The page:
The latest poll by independent pollster the Levada Center has revealed that Russians are divided on what constitutes their country's historical starting point.
One in four respondents, or 26 percent, said they believed that Russia’s history begins with the early-medieval conglomerate of East Slavic tribes collectively known as the Kievan Rus.
However, another 12 percent pinpoint Russia’s defining historical moment as the period when those pagan tribes adopted Orthodox Christianity, which is officially 988 AD, but the year is disputed by historians.
Another group of all polled tie Russia’s birth with various stages of statehood: 7 percent named the emergence of the first princely states in the 12th century, ruled by princes from the Rurikid dynasty. 5 percent said Russia began with Peter the Great, the passionate reformer tsar. The Russian revolution of 1917, shedding the centuries of monarchical rule, was Russia’s defining moment for 3 percent of polled.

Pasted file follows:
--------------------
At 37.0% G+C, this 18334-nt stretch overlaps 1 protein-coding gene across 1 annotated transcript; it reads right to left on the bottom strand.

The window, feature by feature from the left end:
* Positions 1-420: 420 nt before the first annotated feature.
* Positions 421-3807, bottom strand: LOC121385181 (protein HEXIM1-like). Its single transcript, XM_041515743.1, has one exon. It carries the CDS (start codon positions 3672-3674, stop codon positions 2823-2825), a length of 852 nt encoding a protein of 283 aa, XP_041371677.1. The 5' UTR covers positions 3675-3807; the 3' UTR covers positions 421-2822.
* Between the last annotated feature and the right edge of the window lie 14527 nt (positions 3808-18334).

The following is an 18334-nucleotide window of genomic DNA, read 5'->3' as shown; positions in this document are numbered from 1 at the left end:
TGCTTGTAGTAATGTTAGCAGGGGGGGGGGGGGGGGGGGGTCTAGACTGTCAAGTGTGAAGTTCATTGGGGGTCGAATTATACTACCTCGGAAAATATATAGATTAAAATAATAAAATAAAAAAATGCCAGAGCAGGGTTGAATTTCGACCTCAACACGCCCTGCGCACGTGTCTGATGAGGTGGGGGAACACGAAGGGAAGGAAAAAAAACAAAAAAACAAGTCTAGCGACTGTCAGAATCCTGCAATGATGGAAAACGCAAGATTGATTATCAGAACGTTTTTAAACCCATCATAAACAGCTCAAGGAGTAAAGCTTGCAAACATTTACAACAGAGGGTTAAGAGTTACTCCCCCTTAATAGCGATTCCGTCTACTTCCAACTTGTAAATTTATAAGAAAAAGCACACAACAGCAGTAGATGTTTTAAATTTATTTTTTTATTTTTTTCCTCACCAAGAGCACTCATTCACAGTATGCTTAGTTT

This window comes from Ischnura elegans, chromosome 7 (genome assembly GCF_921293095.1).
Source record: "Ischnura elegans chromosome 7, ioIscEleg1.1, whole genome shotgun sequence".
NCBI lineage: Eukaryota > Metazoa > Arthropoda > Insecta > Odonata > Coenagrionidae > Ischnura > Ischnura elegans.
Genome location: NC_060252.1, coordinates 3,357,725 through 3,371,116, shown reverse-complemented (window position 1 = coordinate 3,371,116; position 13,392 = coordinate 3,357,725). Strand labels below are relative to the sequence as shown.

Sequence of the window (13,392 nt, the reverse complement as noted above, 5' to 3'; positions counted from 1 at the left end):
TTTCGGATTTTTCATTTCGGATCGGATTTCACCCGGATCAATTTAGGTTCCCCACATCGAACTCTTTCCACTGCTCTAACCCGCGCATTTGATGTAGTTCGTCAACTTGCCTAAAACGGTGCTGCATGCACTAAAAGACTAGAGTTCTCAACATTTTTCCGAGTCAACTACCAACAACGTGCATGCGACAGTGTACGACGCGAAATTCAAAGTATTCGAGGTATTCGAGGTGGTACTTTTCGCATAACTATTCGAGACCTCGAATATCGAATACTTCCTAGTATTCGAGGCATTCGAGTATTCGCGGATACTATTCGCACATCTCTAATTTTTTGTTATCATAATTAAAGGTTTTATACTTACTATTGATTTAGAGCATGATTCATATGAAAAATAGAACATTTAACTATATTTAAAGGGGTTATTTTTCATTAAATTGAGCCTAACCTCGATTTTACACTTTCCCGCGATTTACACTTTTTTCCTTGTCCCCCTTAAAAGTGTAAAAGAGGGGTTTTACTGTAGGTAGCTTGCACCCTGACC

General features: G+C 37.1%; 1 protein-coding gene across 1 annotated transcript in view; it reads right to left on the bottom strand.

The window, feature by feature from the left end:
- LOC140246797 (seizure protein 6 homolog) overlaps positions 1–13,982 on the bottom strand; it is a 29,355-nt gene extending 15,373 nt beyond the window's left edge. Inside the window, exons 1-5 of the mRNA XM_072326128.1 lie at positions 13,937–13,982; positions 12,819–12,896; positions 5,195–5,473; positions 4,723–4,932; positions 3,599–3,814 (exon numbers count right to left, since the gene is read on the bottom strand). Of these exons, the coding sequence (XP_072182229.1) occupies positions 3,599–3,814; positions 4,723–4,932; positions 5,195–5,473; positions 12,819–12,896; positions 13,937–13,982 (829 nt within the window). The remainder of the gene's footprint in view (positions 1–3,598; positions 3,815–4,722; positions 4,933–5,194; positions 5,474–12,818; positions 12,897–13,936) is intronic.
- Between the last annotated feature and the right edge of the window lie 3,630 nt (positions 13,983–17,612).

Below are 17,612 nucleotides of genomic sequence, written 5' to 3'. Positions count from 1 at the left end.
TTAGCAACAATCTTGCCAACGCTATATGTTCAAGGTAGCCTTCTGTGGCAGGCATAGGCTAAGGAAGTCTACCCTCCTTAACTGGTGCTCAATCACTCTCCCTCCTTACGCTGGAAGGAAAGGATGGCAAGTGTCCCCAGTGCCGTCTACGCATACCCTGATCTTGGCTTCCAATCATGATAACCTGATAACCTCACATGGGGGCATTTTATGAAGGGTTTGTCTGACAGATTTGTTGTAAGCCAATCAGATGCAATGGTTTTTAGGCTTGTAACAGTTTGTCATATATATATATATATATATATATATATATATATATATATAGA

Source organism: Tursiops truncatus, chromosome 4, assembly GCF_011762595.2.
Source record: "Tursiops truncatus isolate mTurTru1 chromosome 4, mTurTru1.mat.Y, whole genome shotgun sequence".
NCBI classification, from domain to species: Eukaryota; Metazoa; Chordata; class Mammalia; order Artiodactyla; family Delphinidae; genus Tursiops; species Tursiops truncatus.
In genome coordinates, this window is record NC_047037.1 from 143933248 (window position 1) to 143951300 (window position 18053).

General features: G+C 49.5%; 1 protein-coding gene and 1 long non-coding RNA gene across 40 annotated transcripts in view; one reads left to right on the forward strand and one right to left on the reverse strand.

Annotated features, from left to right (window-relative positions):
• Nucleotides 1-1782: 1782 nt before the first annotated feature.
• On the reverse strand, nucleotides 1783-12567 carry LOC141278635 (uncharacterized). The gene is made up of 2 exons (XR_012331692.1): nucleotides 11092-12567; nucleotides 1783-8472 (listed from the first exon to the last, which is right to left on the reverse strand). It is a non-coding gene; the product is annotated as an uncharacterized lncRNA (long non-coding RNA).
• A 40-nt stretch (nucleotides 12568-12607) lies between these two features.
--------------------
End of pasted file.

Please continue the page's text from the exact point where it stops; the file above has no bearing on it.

A minority of respondents think Russia was born out of the ruins of the USSR (2 percent), or, more precisely, when the Russian Soviet Federative Socialist Republic declared its sovereignty in 1990.
But for a majority of respondents, 36 percent, Russia’s origins were impossible to pinpoint. When asked which era, specific date or event marked the beginning of Russia, most respondents said Russia dates back “to the dawn of time.”
The Levada Center's report concluded that Russians “are losing interest in history.” The group told the Interfax news agency that this could be due to "fatigue" from the frequent reevaluation of different periods of Russian history.